An annual presentation will offer information about the Colorado River, including a discussion of why businesses should care about water on the West Slope.
The Mesa County State of the River meeting is set for May 15 at the Avalon Theater, 645 Main St. in Grand Junction. The event is free and open to the public.
The Colorado River District, Business for Water Stewardship and Ruth Powell Hutchins Water Center at Colorado Mesa University have organized the presentation. Alpine Bank, Club 20 and the Tamarisk Coalition also support the meeting.
David Miller, a senior vice president who leads the Green Team at Alpine Bank, said the presentation is important in part because of a long-term deficit of available water in the Colorado River.
“We take more water out of the Colorado each year than is put in by annual snow and rain fall, resulting in critically low water levels in Lake Powell and Lake Mead,” Miller said. “Smart local action can help reverse this trend. And local businesses that are oftentimes left out of the conversation can make a difference.”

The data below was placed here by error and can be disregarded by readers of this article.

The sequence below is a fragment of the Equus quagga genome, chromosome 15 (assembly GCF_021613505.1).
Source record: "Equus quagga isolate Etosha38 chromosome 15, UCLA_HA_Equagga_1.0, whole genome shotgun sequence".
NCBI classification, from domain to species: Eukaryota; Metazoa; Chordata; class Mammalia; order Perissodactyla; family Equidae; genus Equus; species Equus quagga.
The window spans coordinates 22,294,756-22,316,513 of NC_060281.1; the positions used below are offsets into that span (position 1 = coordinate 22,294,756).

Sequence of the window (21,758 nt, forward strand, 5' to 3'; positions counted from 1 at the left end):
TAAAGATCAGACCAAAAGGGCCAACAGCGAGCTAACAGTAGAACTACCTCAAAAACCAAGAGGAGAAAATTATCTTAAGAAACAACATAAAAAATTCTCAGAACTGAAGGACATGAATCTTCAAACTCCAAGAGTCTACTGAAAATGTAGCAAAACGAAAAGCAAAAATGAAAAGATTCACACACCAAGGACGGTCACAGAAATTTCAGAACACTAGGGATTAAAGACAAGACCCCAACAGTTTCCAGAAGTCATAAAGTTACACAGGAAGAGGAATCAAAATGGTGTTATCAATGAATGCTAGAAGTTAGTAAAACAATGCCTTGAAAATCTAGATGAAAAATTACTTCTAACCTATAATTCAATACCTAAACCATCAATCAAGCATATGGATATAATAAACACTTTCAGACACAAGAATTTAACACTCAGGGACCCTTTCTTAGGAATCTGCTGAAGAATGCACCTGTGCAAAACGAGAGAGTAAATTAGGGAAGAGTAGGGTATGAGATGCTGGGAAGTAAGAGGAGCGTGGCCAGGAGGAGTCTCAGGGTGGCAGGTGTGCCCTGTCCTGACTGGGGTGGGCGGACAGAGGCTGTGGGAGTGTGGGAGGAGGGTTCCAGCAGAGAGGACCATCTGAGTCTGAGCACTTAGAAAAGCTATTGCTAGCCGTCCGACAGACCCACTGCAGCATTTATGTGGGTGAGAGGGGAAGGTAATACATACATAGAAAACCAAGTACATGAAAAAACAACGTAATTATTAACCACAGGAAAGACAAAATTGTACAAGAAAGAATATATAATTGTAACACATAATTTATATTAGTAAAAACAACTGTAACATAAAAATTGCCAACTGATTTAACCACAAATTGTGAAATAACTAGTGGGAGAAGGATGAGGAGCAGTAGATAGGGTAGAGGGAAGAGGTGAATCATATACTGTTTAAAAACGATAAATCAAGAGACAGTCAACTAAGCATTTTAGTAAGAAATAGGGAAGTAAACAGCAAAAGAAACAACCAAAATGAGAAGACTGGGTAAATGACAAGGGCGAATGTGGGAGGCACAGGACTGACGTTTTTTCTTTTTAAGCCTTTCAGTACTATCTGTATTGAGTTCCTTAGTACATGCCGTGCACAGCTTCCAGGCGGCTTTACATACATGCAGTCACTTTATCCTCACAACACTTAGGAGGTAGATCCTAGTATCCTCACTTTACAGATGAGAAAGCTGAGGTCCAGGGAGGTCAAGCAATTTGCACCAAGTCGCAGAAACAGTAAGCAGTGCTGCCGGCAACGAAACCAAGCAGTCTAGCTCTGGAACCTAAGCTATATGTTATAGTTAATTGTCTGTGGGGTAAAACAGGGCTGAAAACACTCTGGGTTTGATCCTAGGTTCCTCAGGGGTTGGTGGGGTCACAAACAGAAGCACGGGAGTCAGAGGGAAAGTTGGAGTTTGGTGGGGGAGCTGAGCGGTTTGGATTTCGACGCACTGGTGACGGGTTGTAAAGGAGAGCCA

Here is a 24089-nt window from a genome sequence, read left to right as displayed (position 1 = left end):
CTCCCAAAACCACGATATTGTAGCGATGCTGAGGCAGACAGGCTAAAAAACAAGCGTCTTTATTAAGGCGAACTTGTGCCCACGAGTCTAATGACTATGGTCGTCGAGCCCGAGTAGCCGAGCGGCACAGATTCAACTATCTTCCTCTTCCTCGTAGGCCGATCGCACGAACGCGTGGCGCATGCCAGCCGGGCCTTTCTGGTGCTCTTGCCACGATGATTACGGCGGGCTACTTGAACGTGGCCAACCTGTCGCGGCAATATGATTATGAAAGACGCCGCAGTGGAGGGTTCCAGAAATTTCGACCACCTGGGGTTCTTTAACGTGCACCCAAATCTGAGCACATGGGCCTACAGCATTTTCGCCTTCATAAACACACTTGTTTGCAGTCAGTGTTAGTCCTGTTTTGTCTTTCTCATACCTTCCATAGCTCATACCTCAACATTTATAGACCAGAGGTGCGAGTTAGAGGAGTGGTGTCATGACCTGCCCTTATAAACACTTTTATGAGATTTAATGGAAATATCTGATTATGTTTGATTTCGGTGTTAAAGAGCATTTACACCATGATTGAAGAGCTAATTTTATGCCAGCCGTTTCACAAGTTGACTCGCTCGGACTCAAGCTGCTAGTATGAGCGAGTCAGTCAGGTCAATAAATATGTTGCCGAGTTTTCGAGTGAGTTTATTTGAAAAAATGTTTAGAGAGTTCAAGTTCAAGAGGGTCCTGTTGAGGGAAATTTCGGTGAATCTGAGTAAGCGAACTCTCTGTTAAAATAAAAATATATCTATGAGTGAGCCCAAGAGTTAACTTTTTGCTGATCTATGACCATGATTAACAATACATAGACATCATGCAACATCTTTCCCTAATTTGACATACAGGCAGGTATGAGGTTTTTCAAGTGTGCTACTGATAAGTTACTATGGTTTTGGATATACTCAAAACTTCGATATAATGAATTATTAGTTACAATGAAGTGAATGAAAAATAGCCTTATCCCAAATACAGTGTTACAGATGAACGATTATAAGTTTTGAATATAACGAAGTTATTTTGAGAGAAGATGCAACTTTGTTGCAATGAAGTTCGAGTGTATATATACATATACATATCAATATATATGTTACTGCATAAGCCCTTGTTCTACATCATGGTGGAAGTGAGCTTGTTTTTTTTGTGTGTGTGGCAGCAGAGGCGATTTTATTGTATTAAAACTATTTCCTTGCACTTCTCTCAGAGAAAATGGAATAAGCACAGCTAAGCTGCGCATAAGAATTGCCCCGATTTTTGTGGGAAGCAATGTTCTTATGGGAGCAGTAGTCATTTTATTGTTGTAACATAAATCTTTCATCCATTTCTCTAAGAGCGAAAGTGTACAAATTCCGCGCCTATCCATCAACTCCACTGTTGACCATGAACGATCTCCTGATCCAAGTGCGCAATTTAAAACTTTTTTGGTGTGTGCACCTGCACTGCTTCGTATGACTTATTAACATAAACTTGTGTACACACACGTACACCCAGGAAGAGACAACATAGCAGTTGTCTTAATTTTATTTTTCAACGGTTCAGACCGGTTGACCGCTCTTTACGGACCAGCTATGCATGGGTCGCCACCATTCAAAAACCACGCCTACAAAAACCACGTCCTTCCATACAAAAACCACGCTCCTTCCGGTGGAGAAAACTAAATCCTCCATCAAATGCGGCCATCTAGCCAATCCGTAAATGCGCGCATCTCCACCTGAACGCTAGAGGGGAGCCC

The event is set to begin at 3:30 p.m. with a presentation by Gigi Richard, a CMU professor who will offer an overview of the basics of watersheds and hydrology, and Aaron Clay, a Delta attorney who will cover the basics of Colorado water law.
At 5 p.m., a panel will discuss why the business community should care about water on the Western Slope. Tom Kleinschnitz, owner of Adventure Bound Rafting and director of the Moffat County Tourism Association, will moderate the discussion. Panelists will include Miller as well as Kristi Pollard, executive director of the Grand Junction Economic Partnership; Sarah Shrader, co-owner of Bonsai Design and founder of the Outdoor Recreation Coalition of the Grand Valley; and Bruce Talbott, an agricultural producer in the Grand Valley.
Following a break, the event will resume at 6:45 p.m. with a presentation by Ryan Christianson, a hydrologist with the U.S. Bureau of Reclamation who will talk about streamflow forecasts and reservoir operations; Eric Kuhn, general manager of the Colorado River District, who will talk about talk about challenges to the river; and Luke Gingerich, an engineer for the Grand Valley Water Users Association who will talk about a water banking experiment involving irrigated lands on the Government-Highline Canal.
The event will end with a panel discussion on those and other subjects.